You`d better have some paper ready to fold as you start watching Robert Connolly`s 2014 movie Paper Planes. It stars Ed Oxenbould (apparently one of the most prominent young Australian actors these days including the title role in Disney`s Alexander and the Terrible, Horrible, No Good, Very Bad Day), and tells the story of Dylan, a young boy who discovers a new passion in flying paper planes. Encouraged by his teacher, Dylan decides to try his luck competing: at the state, national and then world paper plane flying championship (to be held in Tokyo, Japan).
Dylan lives in a small rural village in Western Australia with his grieving father, who has lost the will to work or do just about anything after the untimely demise of Dylan`s mother five months before.
While only 12, Dylan realizes that, despite the pain, life must go on and wishes to help his father get a grip on his life. The relationship between father and son, and the overcoming of grief, become the main themes of the movie.
Although Paper Planes is an uplifting and entertaining film, it doesn’t shine with originality. Its simple plot essentially rehashes the narratives of a great many similarity themed Coming-of-Age flicks. Some examples that we’ve previously reviewed at theskykid.com are: The Rocket, Saint Ralph and Allez, Eddy!, Life According to Nino and The Stone Boy.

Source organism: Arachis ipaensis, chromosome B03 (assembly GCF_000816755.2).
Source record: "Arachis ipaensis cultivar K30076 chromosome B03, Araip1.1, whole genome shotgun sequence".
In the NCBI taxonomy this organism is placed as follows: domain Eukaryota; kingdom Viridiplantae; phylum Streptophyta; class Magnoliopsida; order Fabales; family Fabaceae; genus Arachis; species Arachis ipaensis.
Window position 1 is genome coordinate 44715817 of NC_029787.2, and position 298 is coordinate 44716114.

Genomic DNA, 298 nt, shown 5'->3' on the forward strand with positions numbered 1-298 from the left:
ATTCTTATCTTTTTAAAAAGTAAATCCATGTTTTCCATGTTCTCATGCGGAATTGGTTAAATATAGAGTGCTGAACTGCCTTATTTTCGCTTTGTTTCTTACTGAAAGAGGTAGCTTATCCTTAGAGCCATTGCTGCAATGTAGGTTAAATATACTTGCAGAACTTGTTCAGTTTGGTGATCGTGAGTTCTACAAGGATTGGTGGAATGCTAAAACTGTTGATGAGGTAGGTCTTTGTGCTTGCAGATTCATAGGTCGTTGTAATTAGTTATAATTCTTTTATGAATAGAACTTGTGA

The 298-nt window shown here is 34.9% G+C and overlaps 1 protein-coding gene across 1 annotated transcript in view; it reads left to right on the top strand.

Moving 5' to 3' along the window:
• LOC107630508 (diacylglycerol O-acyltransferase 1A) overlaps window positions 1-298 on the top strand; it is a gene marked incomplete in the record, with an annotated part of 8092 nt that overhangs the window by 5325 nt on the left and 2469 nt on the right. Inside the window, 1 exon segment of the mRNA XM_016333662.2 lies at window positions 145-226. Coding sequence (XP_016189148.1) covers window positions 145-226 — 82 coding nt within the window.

If not for the modern day references (kids buried in cell phones and electronic games), the story could have been set in the 80s, as the film does possess the aura of Coming-of-Age films set in those years (from bike riding, to props to the musical score).
With the significant predictability factor in place, it’s the actors who help give the familiar story a twist that doesn’t bore the film`s audience, with Ed Oxenbould especially succeeding at that. The functional speech disorder (lisping) of the young actor (which I wrongly labeled as an accent in my review of Alexander and the Terrible, Horrible, No Good, Very Bad Day) somehow adds another layer of appeal to his character, who otherwise appeared almost too good to be true – even if a great role model for a kid that age.
Some may look at it as a cheesy, forced attempt to inspire young audiences but, hey, it might work for some. Aside from Dylan, all the other characters are quite stereotypically portrayed: from the crazy old grandfather, to the cute Japanese girl (who becomes Dylan`s heartthrob), to the bully and finally to the over ambitious competitor.
The ending is in line with the rest of the narrative and comes across as a bit forced, yet not unexpected. Despite the film`s shortcomings, it doesn’t bore and I let myself be manipulated at least once responding to a touching scene between Dylan and his father. And I did fold my own paper planes, the quality of which doesn’t come even close to those in the film.
Therefore, I will say that Paper Planes is quite inspiring for predictable family friendly fare and deserves a chance to be seen.
Paper Planes Official Trailer